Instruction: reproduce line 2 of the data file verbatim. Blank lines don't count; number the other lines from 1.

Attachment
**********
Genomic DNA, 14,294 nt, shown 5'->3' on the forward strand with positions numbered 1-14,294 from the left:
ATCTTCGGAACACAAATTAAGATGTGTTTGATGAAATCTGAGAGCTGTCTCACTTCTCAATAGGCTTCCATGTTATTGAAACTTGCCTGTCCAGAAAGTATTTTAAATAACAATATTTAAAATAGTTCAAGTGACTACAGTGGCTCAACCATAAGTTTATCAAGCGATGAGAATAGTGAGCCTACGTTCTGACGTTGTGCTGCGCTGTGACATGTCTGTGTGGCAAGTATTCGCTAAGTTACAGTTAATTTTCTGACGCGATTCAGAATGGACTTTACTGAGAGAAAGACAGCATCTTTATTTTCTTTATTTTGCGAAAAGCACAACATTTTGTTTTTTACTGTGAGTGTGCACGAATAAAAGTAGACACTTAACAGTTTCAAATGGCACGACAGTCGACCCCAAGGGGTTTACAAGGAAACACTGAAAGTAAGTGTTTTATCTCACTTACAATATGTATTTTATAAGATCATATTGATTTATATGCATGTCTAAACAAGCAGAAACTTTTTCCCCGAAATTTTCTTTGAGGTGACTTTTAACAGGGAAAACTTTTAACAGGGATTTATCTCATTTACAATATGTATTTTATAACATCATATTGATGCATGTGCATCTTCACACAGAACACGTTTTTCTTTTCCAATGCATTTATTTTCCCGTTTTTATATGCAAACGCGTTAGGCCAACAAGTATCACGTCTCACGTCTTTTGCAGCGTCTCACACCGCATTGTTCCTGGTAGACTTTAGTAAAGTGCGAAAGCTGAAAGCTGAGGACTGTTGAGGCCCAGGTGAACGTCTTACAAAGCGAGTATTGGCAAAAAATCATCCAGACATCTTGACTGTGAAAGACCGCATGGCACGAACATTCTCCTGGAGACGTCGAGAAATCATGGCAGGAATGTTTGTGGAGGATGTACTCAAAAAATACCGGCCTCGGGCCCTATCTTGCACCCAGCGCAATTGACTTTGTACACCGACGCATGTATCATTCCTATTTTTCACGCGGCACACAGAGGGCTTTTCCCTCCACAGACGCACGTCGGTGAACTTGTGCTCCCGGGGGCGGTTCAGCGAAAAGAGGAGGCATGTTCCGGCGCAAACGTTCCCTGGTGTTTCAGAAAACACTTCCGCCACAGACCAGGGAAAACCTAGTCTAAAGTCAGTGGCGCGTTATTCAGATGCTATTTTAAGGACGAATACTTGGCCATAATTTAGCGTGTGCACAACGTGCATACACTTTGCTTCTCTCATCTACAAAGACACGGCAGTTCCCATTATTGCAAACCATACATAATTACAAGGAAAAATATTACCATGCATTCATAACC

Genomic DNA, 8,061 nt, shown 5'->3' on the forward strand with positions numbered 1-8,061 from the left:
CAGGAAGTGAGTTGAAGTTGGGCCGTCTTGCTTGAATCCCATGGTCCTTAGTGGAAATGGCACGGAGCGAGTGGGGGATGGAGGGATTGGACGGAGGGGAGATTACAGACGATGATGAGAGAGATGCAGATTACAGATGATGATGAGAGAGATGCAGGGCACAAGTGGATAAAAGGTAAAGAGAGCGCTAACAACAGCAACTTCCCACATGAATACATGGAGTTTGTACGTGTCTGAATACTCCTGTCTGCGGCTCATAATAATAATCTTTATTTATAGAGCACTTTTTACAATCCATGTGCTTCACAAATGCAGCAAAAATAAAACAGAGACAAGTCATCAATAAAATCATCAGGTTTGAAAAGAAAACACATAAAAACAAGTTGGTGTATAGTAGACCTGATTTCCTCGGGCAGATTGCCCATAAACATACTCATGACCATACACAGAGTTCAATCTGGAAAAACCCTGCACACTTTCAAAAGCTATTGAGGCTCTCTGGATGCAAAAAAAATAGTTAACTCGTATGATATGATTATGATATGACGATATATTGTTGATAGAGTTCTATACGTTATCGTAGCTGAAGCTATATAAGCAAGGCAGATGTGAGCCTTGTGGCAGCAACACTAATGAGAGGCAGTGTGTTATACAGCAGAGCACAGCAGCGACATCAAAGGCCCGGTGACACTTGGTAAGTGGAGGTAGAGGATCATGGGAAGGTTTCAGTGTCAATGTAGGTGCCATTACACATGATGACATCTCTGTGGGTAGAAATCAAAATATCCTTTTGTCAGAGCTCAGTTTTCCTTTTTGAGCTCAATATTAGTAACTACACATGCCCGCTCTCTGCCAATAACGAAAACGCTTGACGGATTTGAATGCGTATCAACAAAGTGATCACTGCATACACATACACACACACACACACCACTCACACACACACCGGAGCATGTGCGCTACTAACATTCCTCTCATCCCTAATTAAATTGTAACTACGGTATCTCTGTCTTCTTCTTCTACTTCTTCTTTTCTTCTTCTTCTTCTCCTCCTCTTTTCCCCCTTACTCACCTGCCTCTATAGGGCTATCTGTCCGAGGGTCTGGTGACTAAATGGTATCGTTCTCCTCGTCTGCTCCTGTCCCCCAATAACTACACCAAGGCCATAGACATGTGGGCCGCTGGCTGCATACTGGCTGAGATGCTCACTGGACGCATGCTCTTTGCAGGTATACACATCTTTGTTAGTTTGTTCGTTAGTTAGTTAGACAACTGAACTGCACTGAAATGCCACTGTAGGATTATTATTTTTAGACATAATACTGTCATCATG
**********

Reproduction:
ATCTTCGGAACACAAATTAAGATGTGTTTGATGAAATCTGAGAGCTGTCTCACTTCTCAATAGGCTTCCATGTTATTGAAACTTGCCTGTCCAGAAAGTATTTTAAATAACAATATTTAAAATAGTTCAAGTGACTACAGTGGCTCAACCATAAGTTTATCAAGCGATGAGAATAGTGAGCCTACGTTCTGACGTTGTGCTGCGCTGTGACATGTCTGTGTGGCAAGTATTCGCTAAGTTACAGTTAATTTTCTGACGCGATTCAGAATGGACTTTACTGAGAGAAAGACAGCATCTTTATTTTCTTTATTTTGCGAAAAGCACAACATTTTGTTTTTTACTGTGAGTGTGCACGAATAAAAGTAGACACTTAACAGTTTCAAATGGCACGACAGTCGACCCCAAGGGGTTTACAAGGAAACACTGAAAGTAAGTGTTTTATCTCACTTACAATATGTATTTTATAAGATCATATTGATTTATATGCATGTCTAAACAAGCAGAAACTTTTTCCCCGAAATTTTCTTTGAGGTGACTTTTAACAGGGAAAACTTTTAACAGGGATTTATCTCATTTACAATATGTATTTTATAACATCATATTGATGCATGTGCATCTTCACACAGAACACGTTTTTCTTTTCCAATGCATTTATTTTCCCGTTTTTATATGCAAACGCGTTAGGCCAACAAGTATCACGTCTCACGTCTTTTGCAGCGTCTCACACCGCATTGTTCCTGGTAGACTTTAGTAAAGTGCGAAAGCTGAAAGCTGAGGACTGTTGAGGCCCAGGTGAACGTCTTACAAAGCGAGTATTGGCAAAAAATCATCCAGACATCTTGACTGTGAAAGACCGCATGGCACGAACATTCTCCTGGAGACGTCGAGAAATCATGGCAGGAATGTTTGTGGAGGATGTACTCAAAAAATACCGGCCTCGGGCCCTATCTTGCACCCAGCGCAATTGACTTTGTACACCGACGCATGTATCATTCCTATTTTTCACGCGGCACACAGAGGGCTTTTCCCTCCACAGACGCACGTCGGTGAACTTGTGCTCCCGGGGGCGGTTCAGCGAAAAGAGGAGGCATGTTCCGGCGCAAACGTTCCCTGGTGTTTCAGAAAACACTTCCGCCACAGACCAGGGAAAACCTAGTCTAAAGTCAGTGGCGCGTTATTCAGATGCTATTTTAAGGACGAATACTTGGCCATAATTTAGCGTGTGCACAACGTGCATACACTTTGCTTCTCTCATCTACAAAGACACGGCAGTTCCCATTATTGCAAACCATACATAATTACAAGGAAAAATATTACCATGCATTCATAACC